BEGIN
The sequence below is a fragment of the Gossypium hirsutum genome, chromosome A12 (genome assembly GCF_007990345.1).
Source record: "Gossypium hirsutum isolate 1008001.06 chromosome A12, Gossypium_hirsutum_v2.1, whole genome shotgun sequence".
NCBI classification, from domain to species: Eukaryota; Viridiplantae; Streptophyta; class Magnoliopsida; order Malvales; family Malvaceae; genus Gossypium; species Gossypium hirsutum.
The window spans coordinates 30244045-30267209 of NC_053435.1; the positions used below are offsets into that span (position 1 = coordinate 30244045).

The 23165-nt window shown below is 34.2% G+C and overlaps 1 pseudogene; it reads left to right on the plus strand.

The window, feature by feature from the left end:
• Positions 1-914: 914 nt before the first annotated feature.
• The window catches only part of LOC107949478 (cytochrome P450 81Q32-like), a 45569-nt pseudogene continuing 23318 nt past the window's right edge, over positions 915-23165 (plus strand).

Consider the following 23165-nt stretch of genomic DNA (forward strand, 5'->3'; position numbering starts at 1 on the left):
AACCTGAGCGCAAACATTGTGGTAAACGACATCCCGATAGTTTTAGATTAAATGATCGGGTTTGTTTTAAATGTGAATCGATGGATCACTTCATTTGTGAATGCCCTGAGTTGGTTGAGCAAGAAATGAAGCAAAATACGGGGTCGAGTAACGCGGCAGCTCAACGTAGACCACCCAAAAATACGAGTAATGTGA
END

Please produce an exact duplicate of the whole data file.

The sequence below is a fragment of the Gossypium hirsutum genome, chromosome A12 (genome assembly GCF_007990345.1).
Source record: "Gossypium hirsutum isolate 1008001.06 chromosome A12, Gossypium_hirsutum_v2.1, whole genome shotgun sequence".
NCBI classification, from domain to species: Eukaryota; Viridiplantae; Streptophyta; class Magnoliopsida; order Malvales; family Malvaceae; genus Gossypium; species Gossypium hirsutum.
The window spans coordinates 30244045-30267209 of NC_053435.1; the positions used below are offsets into that span (position 1 = coordinate 30244045).

The 23165-nt window shown below is 34.2% G+C and overlaps 1 pseudogene; it reads left to right on the plus strand.

The window, feature by feature from the left end:
• Positions 1-914: 914 nt before the first annotated feature.
• The window catches only part of LOC107949478 (cytochrome P450 81Q32-like), a 45569-nt pseudogene continuing 23318 nt past the window's right edge, over positions 915-23165 (plus strand).

Consider the following 23165-nt stretch of genomic DNA (forward strand, 5'->3'; position numbering starts at 1 on the left):
AACCTGAGCGCAAACATTGTGGTAAACGACATCCCGATAGTTTTAGATTAAATGATCGGGTTTGTTTTAAATGTGAATCGATGGATCACTTCATTTGTGAATGCCCTGAGTTGGTTGAGCAAGAAATGAAGCAAAATACGGGGTCGAGTAACGCGGCAGCTCAACGTAGACCACCCAAAAATACGAGTAATGTGA